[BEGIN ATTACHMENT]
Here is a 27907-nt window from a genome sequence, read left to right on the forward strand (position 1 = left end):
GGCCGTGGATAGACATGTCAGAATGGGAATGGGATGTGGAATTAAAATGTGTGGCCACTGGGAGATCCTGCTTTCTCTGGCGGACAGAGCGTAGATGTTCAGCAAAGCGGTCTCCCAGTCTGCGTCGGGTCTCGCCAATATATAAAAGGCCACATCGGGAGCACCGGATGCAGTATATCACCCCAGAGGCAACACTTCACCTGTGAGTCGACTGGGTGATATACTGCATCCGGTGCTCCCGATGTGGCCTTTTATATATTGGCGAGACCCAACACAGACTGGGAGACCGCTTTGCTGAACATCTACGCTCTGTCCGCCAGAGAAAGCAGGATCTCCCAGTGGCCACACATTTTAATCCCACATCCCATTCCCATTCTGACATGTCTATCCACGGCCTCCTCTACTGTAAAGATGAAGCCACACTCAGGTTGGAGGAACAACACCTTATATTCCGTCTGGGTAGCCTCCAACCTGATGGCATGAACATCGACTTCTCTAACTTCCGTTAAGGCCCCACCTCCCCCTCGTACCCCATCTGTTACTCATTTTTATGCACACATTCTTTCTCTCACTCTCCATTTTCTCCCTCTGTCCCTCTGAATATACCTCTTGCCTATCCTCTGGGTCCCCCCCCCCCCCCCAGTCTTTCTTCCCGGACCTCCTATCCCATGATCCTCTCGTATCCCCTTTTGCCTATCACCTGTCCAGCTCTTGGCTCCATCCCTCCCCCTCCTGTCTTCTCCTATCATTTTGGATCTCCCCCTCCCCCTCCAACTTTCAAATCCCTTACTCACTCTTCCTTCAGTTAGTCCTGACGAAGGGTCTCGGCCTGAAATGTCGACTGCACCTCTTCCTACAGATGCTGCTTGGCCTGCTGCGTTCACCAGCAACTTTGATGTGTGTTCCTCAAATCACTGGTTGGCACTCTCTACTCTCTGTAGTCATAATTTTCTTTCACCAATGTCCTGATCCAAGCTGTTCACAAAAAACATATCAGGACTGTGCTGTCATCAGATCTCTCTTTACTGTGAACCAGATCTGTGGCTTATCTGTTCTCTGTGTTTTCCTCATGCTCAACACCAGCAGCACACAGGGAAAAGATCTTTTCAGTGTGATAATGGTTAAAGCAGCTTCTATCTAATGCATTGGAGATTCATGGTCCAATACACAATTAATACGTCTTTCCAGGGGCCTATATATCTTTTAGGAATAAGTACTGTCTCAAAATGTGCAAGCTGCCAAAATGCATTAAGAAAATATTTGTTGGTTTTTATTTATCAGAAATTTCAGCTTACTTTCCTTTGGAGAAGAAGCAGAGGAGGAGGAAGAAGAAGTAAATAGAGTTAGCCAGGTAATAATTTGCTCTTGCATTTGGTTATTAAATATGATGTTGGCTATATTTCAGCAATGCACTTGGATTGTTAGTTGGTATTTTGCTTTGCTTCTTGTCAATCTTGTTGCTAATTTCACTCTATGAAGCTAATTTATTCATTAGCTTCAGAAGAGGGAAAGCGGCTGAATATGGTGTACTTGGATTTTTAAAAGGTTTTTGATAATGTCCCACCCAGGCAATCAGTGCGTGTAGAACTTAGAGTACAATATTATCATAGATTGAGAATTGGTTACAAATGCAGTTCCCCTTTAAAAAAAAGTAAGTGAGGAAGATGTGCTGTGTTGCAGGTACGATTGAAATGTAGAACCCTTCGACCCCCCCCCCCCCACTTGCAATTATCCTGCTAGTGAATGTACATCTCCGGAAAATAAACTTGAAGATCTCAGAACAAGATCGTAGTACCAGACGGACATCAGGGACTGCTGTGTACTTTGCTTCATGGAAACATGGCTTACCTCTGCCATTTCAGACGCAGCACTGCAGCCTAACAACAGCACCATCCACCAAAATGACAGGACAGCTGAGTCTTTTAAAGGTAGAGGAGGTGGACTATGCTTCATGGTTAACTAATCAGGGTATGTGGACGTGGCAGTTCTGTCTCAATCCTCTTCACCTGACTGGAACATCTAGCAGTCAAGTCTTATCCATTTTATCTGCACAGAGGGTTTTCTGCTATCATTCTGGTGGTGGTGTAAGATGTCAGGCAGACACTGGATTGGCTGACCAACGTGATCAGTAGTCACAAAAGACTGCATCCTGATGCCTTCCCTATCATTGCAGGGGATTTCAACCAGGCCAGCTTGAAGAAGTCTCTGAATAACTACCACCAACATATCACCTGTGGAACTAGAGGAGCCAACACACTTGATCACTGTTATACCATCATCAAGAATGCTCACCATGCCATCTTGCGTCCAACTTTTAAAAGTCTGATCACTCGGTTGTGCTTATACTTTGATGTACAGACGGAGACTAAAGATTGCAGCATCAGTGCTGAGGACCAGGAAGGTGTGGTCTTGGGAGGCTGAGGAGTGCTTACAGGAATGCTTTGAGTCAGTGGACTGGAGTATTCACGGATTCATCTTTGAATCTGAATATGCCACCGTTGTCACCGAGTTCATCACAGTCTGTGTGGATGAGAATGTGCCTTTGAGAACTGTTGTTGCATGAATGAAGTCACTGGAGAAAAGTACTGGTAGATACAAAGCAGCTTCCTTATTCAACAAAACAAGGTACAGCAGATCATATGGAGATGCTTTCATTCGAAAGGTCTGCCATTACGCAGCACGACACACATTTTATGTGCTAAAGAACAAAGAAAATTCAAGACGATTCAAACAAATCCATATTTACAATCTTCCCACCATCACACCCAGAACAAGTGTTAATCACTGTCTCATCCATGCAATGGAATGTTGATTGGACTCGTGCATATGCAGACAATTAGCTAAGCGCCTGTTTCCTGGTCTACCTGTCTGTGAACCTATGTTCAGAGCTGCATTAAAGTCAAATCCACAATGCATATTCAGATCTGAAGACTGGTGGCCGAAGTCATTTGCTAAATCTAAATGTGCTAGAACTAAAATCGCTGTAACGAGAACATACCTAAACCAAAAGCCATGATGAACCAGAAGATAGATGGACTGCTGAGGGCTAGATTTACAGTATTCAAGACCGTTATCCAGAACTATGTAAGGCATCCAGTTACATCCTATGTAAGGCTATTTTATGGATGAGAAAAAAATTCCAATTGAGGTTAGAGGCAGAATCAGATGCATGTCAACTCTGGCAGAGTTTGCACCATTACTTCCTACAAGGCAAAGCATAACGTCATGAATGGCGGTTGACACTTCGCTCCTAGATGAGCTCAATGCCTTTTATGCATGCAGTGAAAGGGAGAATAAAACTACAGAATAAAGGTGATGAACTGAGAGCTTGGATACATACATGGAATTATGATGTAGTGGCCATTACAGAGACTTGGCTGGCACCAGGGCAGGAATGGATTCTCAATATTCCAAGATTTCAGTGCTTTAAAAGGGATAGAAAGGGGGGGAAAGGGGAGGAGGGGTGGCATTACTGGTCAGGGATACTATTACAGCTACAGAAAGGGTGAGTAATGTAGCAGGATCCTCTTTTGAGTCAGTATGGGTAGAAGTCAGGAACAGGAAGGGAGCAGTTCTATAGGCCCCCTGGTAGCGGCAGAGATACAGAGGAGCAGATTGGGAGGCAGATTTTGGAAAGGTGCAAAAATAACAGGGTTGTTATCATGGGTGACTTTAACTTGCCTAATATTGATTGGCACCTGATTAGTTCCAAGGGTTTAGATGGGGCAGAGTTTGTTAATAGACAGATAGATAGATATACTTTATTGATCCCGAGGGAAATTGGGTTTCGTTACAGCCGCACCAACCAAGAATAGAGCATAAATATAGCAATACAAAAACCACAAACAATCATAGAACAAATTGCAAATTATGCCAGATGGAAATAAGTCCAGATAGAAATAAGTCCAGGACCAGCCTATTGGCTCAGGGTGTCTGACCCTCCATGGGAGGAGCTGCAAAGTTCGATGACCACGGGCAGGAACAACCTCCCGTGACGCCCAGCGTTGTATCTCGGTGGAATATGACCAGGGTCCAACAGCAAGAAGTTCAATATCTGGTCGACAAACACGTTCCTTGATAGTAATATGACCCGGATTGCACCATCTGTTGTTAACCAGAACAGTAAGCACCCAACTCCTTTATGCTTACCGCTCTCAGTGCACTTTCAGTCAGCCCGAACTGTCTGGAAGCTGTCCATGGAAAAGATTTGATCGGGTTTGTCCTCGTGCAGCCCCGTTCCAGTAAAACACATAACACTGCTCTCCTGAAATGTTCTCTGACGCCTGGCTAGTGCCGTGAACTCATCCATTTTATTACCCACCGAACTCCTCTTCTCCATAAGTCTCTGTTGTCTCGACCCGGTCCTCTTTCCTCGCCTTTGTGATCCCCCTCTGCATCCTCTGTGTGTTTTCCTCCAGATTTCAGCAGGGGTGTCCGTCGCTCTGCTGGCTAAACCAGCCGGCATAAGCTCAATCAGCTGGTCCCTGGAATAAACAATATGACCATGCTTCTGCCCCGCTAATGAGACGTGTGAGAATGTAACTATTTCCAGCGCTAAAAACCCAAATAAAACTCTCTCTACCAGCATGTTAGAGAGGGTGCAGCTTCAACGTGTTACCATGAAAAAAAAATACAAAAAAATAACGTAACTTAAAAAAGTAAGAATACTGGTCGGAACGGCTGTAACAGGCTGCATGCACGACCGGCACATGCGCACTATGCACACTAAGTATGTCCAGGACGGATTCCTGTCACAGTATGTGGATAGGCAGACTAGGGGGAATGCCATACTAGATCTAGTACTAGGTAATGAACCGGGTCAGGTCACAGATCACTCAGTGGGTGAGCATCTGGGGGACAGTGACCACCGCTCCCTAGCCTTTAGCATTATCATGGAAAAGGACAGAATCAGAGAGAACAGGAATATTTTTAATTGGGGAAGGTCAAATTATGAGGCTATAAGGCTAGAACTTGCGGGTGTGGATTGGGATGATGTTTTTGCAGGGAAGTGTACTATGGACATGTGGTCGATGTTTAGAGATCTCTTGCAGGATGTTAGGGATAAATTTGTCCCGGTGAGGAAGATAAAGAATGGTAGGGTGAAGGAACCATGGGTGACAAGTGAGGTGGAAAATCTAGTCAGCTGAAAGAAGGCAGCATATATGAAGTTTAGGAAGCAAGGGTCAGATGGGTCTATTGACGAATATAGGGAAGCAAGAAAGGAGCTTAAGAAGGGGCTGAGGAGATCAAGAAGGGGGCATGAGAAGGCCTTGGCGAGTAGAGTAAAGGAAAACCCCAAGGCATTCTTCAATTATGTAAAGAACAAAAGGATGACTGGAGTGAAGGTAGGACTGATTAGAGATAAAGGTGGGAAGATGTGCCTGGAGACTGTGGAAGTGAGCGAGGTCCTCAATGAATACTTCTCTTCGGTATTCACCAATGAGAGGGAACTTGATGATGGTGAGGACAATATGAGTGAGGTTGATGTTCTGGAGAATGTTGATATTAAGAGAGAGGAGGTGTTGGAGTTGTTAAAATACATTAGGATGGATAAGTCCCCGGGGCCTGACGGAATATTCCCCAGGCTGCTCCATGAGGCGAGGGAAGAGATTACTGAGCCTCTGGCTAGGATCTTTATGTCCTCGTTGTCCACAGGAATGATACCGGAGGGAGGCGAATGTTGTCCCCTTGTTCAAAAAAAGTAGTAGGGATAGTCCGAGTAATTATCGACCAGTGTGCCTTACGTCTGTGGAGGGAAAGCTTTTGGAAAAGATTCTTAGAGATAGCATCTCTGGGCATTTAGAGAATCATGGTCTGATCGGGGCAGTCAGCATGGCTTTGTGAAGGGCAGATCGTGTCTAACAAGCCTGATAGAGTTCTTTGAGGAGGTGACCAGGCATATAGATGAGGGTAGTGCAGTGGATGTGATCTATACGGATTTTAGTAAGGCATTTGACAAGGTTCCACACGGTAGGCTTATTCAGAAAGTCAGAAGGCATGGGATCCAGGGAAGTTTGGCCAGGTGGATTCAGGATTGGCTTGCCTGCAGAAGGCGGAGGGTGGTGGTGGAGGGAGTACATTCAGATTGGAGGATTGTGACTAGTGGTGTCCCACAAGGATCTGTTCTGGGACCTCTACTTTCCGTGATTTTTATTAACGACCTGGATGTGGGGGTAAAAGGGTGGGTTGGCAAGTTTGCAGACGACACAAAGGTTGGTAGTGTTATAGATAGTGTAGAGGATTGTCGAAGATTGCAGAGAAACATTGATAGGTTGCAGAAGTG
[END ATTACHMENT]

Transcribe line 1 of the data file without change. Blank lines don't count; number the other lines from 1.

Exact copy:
Here is a 27907-nt window from a genome sequence, read left to right on the forward strand (position 1 = left end):